Bernie Sanders’ policies would be beneficial to all Americans, Rep. Omar says in Vegas visit


John Locher/AP

Democratic presidential candidate Sen. Bernie Sanders, I-Vt., speaks at a campaign event Thursday, May 30, 2019, in Henderson, Nev.

Sun, Feb 9, 2020 (8:16 p.m.)

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U.S. Rep. Ilhan Omar, D-Minn., holds a Medicare for All town hall with Rep. Pramila Jayapal, D-Wash., (not pictured) and other state lawmakers, Thursday, July 18, 2019, in Minneapolis.

Sen. Bernie Sanders’ outreach to Nevada workers with concerns about what could happen to their union-negotiated health care benefits if he became president continued on Sunday.

Democratic Minnesota Rep. Ilhan Omar spoke at the headquarters of Service Employees International Union Local 1107 in Las Vegas, telling workers that a Sanders administration would be “about making sure that we are creating policies that are going to be beneficial for the people of this country.”

Last week, the powerhouse Culinary Union distributed brochures in employee dining rooms on the Strip pushing back against the Sanders' signature “Medicare For All” government-run insurance proposal. Unions in other states have also expressed concerns.

Omar said that a single-payer option would give workers the ability to focus more on pay and other benefits as opposed to health care.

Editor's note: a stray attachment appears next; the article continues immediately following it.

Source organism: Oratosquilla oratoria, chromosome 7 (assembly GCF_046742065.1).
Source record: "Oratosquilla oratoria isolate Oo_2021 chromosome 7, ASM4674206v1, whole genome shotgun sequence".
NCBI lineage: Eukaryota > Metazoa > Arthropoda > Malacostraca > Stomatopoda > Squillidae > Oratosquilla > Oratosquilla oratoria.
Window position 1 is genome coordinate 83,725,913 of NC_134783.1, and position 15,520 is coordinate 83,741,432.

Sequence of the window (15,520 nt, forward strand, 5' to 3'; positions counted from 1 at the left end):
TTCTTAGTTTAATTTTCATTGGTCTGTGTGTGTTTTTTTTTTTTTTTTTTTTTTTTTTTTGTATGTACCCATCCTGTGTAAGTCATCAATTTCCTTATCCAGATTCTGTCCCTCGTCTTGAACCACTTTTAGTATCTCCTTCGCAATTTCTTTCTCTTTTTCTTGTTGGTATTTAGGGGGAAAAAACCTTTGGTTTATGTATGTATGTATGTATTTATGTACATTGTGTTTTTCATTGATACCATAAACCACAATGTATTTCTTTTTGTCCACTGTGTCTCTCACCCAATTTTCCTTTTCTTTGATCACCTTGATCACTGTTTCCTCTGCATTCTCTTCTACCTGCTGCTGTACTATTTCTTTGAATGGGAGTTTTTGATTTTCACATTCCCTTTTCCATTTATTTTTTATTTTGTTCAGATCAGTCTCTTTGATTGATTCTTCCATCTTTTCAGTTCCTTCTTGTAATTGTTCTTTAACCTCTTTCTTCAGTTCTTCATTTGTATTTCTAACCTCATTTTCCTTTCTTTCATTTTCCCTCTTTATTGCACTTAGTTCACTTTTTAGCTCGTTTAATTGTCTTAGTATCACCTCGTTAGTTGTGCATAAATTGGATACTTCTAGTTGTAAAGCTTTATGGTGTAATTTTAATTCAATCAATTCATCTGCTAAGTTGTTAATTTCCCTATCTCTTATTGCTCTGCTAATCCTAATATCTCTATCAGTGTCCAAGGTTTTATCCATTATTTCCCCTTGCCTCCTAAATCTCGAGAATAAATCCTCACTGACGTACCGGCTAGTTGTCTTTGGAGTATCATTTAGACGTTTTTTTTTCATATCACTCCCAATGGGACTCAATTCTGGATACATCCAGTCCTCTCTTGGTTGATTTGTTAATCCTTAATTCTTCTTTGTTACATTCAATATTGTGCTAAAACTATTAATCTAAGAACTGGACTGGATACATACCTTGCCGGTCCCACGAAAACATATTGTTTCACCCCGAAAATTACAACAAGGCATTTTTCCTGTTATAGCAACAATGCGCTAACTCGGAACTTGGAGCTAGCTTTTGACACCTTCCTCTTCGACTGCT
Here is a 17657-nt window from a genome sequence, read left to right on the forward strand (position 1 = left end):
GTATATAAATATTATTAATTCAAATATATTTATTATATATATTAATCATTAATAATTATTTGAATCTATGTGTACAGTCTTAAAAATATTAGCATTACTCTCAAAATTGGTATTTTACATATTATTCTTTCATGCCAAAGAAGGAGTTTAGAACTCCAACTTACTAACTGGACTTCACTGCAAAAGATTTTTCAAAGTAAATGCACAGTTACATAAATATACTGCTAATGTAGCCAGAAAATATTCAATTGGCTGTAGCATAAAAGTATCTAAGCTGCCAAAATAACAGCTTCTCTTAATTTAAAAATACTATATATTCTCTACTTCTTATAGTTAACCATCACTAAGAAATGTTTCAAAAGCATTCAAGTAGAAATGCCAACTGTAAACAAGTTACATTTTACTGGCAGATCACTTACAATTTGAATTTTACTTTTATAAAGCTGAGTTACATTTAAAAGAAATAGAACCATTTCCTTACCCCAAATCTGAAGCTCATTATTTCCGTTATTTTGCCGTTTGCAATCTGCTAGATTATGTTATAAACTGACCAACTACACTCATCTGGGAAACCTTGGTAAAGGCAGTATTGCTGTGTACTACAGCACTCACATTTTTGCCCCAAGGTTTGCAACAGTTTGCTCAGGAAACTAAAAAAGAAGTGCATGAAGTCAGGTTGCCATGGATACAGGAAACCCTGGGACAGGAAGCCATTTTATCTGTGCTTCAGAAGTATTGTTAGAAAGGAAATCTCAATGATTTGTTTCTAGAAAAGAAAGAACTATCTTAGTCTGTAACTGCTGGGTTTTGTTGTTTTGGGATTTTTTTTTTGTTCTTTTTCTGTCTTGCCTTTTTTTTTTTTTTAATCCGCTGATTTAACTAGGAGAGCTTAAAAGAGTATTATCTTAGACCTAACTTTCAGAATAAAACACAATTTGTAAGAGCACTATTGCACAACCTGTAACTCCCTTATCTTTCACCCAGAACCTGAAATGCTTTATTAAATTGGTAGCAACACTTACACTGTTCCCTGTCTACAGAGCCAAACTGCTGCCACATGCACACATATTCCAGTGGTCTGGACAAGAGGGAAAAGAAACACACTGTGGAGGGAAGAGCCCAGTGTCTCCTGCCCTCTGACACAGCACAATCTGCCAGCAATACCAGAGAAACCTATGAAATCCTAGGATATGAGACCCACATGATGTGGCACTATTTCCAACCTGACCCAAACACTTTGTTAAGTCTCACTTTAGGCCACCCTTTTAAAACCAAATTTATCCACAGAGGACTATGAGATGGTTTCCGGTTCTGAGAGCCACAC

“The rank-and-file of every single union would agree that there is more work to be done in unions and trying to advocate for better wages (rather) than constantly fighting for a right to their health care,” she said.

The visit, less than two weeks before the Nevada Democratic caucuses, is not the first to Nevada from a high-profile progressive politician in support of Sanders. New York Rep. Alexandria Ocasio-Cortez campaigned for Sanders in late December.

Judith Whitmer, a local Sanders supporter at the event, said his progressive ideas on climate change and health care have begun to gain traction with the American public.

“It’s not radical anymore. All of those ideas are mainstream for the majority of the American people,” Whitmer said. “Might not be as far as our elitists or leadership goes, but the average American person feels strongly about policies like the (environmental reform bill) Green New Deal and ‘Medicare for All.’”

Nevada is widely considered the first true test in the nominating process for the candidates, following Iowa and New Hampshire — two states lacking voter diversity. Sanders picked up momentum in Iowa, where he grabbed 12 delegates, and should continue that trend in the New Hampshire primaries on Tuesday. He won the state in 2016 in the race against former Secretary of State Hillary Clinton.

The strong showing could continue in Nevada.

“I think he brought us together in a huge movement and you’ve seen that movement grow because of what he inspired us to do in 2016,” Whitmer said.

Early voting in Nevada runs from Feb. 15 to Feb. 18.

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